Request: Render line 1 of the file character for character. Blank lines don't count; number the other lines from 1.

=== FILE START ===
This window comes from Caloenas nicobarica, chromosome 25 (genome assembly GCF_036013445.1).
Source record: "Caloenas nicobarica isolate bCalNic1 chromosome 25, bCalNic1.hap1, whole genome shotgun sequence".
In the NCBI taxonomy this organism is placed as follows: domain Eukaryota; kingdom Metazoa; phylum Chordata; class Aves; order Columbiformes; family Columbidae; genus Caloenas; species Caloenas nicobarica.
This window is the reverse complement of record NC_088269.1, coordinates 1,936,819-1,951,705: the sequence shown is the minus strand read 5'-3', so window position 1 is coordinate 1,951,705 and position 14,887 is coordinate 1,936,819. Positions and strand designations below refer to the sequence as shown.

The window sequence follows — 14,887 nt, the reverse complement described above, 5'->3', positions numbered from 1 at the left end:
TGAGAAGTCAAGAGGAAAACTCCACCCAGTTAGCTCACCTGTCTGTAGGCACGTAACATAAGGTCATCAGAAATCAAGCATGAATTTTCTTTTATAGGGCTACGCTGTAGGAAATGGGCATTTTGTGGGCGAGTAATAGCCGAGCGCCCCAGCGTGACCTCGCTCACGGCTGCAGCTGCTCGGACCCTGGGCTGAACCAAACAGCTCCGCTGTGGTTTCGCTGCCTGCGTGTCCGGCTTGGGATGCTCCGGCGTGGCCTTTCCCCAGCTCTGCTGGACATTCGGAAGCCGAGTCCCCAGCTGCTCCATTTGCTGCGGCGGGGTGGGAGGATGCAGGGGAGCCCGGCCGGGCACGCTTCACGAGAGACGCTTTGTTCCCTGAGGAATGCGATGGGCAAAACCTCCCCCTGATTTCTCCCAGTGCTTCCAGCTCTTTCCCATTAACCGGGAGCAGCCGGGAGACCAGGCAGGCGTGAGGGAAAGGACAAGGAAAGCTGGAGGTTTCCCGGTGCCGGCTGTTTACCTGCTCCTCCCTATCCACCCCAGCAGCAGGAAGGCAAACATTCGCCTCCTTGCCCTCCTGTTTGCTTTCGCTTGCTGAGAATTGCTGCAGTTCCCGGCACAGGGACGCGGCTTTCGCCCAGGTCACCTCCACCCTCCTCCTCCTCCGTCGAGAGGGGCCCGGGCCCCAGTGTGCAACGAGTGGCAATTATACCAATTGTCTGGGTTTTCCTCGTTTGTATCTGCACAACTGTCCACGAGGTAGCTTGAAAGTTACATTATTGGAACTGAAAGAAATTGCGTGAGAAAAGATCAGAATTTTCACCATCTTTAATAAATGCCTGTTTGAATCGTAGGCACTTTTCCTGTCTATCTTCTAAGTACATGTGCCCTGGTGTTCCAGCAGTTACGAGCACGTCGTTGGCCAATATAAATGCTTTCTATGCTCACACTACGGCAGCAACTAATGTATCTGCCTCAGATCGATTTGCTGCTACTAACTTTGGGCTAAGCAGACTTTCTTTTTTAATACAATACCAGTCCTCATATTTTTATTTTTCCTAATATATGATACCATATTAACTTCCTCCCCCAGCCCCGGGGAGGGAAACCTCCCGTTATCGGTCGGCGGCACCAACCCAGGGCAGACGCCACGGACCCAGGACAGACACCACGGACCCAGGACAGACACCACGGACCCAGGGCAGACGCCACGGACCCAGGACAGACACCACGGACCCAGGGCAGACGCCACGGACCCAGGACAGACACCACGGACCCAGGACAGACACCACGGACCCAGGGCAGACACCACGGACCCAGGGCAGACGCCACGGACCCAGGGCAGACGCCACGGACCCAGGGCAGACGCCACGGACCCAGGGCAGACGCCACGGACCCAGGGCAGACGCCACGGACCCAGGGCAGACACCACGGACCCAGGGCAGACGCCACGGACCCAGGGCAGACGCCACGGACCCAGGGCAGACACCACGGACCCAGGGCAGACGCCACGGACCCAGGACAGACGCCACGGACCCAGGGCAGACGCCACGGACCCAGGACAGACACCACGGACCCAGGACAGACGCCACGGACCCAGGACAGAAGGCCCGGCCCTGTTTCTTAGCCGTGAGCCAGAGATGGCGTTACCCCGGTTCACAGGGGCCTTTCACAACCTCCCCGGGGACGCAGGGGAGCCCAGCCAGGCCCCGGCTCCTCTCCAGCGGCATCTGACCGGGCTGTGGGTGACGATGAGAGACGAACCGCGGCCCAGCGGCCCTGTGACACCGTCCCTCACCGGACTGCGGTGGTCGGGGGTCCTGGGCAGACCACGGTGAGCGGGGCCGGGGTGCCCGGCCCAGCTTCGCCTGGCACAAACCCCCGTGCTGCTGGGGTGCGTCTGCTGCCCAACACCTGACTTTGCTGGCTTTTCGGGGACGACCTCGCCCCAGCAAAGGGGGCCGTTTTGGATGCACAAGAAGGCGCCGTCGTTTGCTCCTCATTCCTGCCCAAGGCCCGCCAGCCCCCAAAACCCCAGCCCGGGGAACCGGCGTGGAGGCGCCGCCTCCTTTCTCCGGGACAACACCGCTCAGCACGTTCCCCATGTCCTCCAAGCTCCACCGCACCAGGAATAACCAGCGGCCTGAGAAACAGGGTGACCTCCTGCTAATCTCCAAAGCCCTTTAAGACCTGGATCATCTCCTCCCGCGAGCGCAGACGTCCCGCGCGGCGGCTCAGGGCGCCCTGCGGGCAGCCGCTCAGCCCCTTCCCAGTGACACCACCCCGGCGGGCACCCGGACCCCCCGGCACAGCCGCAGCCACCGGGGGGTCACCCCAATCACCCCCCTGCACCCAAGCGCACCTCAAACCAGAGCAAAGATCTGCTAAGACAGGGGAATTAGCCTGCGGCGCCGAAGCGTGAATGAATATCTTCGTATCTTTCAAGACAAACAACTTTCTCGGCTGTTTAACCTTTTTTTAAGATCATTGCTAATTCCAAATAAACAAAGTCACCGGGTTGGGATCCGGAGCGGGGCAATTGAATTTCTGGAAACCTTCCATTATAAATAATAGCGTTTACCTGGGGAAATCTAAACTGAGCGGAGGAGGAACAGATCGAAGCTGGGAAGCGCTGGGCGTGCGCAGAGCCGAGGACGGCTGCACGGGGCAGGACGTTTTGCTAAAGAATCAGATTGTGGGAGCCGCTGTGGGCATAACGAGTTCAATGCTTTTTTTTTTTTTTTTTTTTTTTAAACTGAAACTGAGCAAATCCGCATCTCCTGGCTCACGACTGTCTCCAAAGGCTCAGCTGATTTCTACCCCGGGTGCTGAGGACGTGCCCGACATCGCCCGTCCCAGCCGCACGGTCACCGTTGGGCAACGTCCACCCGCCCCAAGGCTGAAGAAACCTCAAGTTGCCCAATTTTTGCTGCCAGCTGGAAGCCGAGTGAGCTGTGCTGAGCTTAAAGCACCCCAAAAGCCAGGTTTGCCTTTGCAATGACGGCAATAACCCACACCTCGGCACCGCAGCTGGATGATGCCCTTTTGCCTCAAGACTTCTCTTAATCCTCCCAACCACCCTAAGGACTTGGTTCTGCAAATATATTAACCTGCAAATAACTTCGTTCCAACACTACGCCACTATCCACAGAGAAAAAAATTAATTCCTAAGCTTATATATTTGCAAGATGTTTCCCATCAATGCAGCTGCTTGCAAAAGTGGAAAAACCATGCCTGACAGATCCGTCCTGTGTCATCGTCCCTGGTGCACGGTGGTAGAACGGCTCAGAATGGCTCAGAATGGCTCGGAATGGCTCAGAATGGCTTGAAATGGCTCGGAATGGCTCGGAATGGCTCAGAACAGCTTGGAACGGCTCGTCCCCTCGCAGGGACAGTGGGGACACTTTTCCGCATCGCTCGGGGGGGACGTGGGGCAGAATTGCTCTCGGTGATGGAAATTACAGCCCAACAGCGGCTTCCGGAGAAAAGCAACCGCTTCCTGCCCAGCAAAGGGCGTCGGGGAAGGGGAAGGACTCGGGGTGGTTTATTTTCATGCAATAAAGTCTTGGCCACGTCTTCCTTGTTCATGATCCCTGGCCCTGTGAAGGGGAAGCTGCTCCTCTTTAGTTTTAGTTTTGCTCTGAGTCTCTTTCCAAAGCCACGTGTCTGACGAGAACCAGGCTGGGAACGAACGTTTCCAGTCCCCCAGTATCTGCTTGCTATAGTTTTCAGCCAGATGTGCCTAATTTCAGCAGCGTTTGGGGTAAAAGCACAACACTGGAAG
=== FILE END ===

This window comes from Caloenas nicobarica, chromosome 25 (genome assembly GCF_036013445.1).